Julien Morin Stadium is a baseball stadium in Coaticook, Canada. Its address is 96 Rue Laurence, it was used as a baseball venue for the 2013 Canada Games along with Amedée Roy Stadium in Sherbrooke. Julien Morin Stadium is the home field of the Coaticook Big Bill of the Ligue de Baseball Senior Élite du Québec. Known as Coaticook Stadium, it was built in 1963; the wooden seats located in the dugouts were purchased from the Montreal Royals. The stadium was home to the Coaticook Canadians of the Provincial League; the provincial championships of Bantam-level were held at the stadium in 1973. The Sherbrooke A's of the Ligue de Baseball Junior Majeur moved to Coaticook for the 1981 and 1982 seasons while Amedée Roy Stadium was being renovated; the Senior-level provincial championships were held in the stadium in 1991 and 1992, while the Senior-level national championships were held in 1993. In 1995, 650 new bleachers were added as well as a new Bar-VIP section. Coaticook Stadium changed its name to Julien Morin Stadium in 1997.
Julien Morin Stadium co-hosted the 2002 World Junior Baseball Championship with Amedée Roy Stadium in nearby Sherbrooke. As a result of this event, a grass infield was added as well as a new warning-track in the outfield. During 2010, the stadium was again renovated in preparation for the 2013 Canada Games. A new scoreboard, sound system and new bleachers were added
Electoral history of Bob Dole, United States Senator from Kansas, Senate Majority Leader, Senate Minority Leader, 1976 Republican Party Vice Presidential nominee and 1996 Presidential nominee. He has been involved in many elections on regional and nationwide stage, from 1950 to 1996. NOTE: Dole was an incumbent in abolished 6th district and Breeding in 1st district, which became merged into one. 1976 Republican National Convention: Bob Dole - 1,921 Abstaining - 103 Jesse Helms - 103 Ronald Reagan - 27 Phil Crane - 23 John Grady - 19 Louis Frey - 9 Anne Armstrong - 6 Howard Baker - 6 William F. Buckley - 4 John B. Connally - 4 David C. Treen - 4 Alan Steelman - 3 Edmund Bauman - 2 Bill Brock - 2 Paul Laxalt - 2 Elliot Richardson - 2 Richard Schweiker - 2 William E. Simon - 2 Jack Wellborn - 2 James Allen - 1 Ray Barnhardt - 1 George H. W. Bush - 1 Pete Domenici - 1 James B. Edwards - 1 Frank S. Glenn - 1 David Keane - 1 James McClure - 1 Nancy Palm - 1 Donald Rumsfeld - 1 John W. Sears - 1 Roger Staubach - 1 Steve Symms - 1 NOTE: One Faithless Elector voted for Reagan instead of Ford, but did cast vice-presidential vote for Dole.
1980 Republican presidential primaries: Ronald Reagan - 7,709,793 George H. W. Bush - 3,070,033 John B. Anderson - 1,572,174 Howard Baker - 181,153 Phil Crane - 97,793 John B. Connally - 82,625 Unpledged - 68,155 Ben Fernandez - 68,155 Harold Stassen - 25,425 Gerald Ford - 10,557 Bob Dole - 7,204 Senate Majority Leader, 1984:Final fourth ballot: Bob Dole - 28 Ted Stevens - 25Other defeated candidates: Pete Domenici, Dick Lugar, Jim McClure Iowa Republican presidential Straw Poll, 1987: Pat Robertson - 1,293 Bob Dole - 958 George H. W. Bush - 864 Jack Kemp - 520 Pierre S. du Pont, IV - 160 Ben Fernandez - 23 Kate Heslop - 13 Alexander Haig - 12 1988 Republican presidential primaries: George H. W. Bush - 8,258,512 Bob Dole - 2,333,375 Pat Robertson - 1,097,446 Jack Kemp - 331,333 Unpledged - 56,990 Pierre S. du Pont, IV - 49,783 Alexander Haig - 26,619 Harold Stassen - 2,682 Iowa Republican presidential Straw Poll, 1995: Bob Dole - 2,582 Phil Gramm - 2,582 Pat Buchanan - 1,922 Lamar Alexander - 1,156 Alan Keyes - 804 Morry Taylor - 803 Richard Lugar - 466 Pete Wilson - 123 Bob Dornan - 87 Arlen Specter - 67 1996 New Hampshire Republican Vice Presidential primary:All candidates were running as write-in Colin Powell - 6,414 Alan Keres - 4,200 Scattering - 2,631 Lamar Alexander - 2,113 Richard Lugar - 1,881 Phil Gramm - 1,314 Steve Forbes - 1,220 Pat Buchanan - 1,115 Jack Kemp - 970 Bob Dole - 930 Morry Taylor - 710 Al Gore - 654 Bob Dornan - 401 Ross Perot - 108 Bill Clinton - 70 Ralph Nader - 69 Richard P. Bosa - 60 Washington Presidential primary for independent voters, 1996: Bill Clinton - 227,120 Bob Dole - 125,154 Pat Buchanan - 44,027 Steve Forbes - 28,618 Alan Keyes - 6,631 Lamar Alexander - 5,181 Lyndon LaRouche - 3,160 Richard Lugar - 2,009 Phil Gramm - 1,665 Bob Dornan - 1,054 1996 Republican presidential primaries Bob Dole - 9,024,742 Pat Buchanan - 3,184,943 Steve Forbes - 1,751,187 Lamar Alexander - 495,590 Alan Keyes - 471,716 Richard Lugar - 127,111 Unpledged delegates - 123,278 Phil Gramm - 71,456 Bob Dornan - 42,140 Morry Taylor - 21,180 Others - 18,261 1996 Republican National Convention: Bob Dole - 1,928 Pat Buchanan - 43 Phil Gramm - 2 Robert Bork - 1 Alan Keyes - 1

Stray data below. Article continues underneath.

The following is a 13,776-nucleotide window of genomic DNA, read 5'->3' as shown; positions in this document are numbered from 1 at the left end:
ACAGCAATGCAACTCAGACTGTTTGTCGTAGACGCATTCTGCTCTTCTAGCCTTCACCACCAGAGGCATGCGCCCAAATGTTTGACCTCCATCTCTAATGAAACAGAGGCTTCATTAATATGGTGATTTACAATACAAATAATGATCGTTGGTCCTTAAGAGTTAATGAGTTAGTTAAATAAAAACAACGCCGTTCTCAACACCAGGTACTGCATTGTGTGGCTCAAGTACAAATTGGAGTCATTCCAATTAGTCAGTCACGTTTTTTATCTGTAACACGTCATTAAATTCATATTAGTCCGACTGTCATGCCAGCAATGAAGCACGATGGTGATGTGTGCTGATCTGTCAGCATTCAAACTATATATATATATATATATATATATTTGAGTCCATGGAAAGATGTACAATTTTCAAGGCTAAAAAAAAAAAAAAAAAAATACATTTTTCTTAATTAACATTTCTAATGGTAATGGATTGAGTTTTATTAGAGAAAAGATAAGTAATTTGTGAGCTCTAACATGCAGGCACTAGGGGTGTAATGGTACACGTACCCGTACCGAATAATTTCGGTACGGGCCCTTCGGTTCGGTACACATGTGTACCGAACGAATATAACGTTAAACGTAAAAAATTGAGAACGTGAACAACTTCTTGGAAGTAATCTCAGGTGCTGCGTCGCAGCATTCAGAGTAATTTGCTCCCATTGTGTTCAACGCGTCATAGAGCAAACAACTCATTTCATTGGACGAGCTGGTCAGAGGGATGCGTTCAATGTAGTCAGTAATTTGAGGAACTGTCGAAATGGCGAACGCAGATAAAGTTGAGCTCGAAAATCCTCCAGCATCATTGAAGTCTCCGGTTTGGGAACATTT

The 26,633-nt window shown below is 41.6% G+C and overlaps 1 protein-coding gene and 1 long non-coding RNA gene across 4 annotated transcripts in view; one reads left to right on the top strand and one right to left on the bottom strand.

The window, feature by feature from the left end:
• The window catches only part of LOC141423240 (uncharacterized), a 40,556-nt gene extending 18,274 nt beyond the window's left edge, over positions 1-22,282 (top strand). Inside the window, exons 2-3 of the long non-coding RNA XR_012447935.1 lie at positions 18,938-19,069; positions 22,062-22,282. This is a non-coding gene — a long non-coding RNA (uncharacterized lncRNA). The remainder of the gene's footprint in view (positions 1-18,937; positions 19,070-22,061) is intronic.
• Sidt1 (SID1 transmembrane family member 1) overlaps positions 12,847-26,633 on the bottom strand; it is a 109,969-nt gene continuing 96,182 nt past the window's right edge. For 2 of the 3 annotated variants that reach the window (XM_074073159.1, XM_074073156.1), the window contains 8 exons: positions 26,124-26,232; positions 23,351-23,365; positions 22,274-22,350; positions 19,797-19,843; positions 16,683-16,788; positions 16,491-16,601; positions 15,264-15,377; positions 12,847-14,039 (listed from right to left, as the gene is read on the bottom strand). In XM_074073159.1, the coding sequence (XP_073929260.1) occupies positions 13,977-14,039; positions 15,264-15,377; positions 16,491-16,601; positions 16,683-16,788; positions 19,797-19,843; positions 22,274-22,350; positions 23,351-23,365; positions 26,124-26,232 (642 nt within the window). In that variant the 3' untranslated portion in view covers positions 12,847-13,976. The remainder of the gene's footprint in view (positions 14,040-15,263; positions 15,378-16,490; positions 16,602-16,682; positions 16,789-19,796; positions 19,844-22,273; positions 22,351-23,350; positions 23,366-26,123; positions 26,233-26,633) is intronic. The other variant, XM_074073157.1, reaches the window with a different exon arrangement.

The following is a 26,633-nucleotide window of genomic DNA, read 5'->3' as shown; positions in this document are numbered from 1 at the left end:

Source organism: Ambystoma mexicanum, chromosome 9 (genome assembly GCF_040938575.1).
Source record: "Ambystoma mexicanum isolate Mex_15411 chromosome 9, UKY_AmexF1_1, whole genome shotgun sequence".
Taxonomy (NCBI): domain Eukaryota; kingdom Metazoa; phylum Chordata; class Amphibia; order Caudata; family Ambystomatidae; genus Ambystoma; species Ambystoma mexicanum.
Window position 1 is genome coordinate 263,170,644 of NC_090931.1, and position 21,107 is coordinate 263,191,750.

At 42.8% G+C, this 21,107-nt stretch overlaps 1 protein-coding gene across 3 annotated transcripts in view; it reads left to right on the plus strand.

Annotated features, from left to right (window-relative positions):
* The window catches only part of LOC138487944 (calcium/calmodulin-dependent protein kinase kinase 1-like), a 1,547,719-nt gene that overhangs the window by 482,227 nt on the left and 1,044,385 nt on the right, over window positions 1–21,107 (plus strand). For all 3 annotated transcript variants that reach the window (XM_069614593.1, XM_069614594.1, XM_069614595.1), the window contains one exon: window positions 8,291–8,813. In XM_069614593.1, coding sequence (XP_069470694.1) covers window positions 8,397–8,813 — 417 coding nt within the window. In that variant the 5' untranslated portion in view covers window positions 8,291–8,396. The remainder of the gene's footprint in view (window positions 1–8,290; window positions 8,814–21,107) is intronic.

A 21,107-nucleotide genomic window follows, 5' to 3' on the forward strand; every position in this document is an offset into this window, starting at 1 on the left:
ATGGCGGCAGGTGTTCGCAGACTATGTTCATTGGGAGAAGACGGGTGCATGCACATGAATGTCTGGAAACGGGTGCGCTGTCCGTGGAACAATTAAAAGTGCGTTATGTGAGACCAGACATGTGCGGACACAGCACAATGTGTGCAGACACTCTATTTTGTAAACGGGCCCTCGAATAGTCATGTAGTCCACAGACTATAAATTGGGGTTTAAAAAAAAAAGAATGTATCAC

Bradley Jay "Brad" Anderson was an American cartoonist and creator of the comic strip Marmaduke. Anderson graduated from Brocton Central School in Brocton, New York in 1942 and served with the United States Navy until 1946, during which time he submitted cartoons to be published in several Navy publications. Aspiring to be an industrial designer, Anderson attended Syracuse University on the G. I. Bill. F. A. in Fine Arts with a major in advertising. Anderson went to work for an advertising agency in Utica, New York. From 1954 to 1966, Anderson drew the comic strip Grandpa's Boy. Brad Anderson is best known for creating the comic strip Marmaduke in 1954, which he continued to draw until his death. According to Anderson, "During the time, I was drawing various types of dogs in my magazine cartoons, I was trying to develop a dog character for eventual newspaper syndication you couldn't see the eyes of my shaggy dogs, so as I thought more about it I decided I wanted a dog where I could have an expressive face".